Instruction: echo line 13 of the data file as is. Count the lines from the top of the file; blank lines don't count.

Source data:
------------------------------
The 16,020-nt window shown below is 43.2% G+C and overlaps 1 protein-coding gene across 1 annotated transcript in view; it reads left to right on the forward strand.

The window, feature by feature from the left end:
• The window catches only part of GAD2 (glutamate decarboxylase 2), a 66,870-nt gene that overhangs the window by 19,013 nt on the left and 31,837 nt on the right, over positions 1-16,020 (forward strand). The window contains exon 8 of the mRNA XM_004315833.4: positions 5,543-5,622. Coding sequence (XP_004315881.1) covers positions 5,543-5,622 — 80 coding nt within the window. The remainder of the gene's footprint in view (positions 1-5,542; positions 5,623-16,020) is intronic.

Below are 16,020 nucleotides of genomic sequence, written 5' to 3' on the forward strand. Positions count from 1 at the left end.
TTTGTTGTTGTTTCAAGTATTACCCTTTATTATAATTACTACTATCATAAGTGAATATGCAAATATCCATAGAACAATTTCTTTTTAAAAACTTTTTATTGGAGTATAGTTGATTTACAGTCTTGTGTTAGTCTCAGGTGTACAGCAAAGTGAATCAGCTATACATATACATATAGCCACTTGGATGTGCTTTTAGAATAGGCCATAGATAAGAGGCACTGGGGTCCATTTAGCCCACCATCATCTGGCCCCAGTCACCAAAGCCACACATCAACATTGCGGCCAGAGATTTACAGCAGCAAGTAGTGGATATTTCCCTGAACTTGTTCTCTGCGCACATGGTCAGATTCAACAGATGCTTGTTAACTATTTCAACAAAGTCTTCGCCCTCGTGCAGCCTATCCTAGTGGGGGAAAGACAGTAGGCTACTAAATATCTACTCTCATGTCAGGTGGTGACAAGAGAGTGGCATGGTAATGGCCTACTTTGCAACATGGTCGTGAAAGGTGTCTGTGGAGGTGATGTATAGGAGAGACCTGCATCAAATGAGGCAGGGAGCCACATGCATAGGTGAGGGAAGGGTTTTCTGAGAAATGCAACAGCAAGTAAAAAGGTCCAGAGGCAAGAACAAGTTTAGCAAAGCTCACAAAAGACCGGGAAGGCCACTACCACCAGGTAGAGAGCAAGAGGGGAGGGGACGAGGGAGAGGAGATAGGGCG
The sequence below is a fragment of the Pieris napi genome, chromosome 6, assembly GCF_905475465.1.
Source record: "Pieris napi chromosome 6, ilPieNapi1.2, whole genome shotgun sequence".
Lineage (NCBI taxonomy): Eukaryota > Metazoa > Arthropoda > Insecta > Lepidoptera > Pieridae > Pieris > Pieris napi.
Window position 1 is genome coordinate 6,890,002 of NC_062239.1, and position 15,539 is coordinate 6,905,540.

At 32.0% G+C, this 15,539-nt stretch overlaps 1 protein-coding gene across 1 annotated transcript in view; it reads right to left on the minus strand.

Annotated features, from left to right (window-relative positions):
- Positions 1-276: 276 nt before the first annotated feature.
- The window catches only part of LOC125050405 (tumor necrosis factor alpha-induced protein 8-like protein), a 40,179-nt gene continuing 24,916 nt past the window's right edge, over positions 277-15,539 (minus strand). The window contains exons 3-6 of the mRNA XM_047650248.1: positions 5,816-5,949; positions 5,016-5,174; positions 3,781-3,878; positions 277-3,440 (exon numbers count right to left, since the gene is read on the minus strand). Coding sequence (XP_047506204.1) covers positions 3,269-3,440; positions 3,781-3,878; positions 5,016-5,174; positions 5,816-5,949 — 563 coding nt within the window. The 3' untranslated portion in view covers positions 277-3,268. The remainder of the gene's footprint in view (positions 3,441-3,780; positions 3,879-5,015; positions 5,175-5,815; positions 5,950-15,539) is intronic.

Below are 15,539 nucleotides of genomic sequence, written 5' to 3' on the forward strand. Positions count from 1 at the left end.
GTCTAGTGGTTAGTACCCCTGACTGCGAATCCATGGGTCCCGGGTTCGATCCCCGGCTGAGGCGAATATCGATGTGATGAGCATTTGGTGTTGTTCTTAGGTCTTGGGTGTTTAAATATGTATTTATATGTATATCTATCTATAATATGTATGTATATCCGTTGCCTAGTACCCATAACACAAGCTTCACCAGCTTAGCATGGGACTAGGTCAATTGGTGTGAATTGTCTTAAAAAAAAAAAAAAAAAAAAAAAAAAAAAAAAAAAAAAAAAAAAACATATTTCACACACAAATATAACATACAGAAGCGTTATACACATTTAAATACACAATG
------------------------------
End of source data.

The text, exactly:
- The window catches only part of LOC125050405 (tumor necrosis factor alpha-induced protein 8-like protein), a 40,179-nt gene continuing 24,916 nt past the window's right edge, over positions 277-15,539 (minus strand). The window contains exons 3-6 of the mRNA XM_047650248.1: positions 5,816-5,949; positions 5,016-5,174; positions 3,781-3,878; positions 277-3,440 (exon numbers count right to left, since the gene is read on the minus strand). Coding sequence (XP_047506204.1) covers positions 3,269-3,440; positions 3,781-3,878; positions 5,016-5,174; positions 5,816-5,949 — 563 coding nt within the window. The 3' untranslated portion in view covers positions 277-3,268. The remainder of the gene's footprint in view (positions 3,441-3,780; positions 3,879-5,015; positions 5,175-5,815; positions 5,950-15,539) is intronic.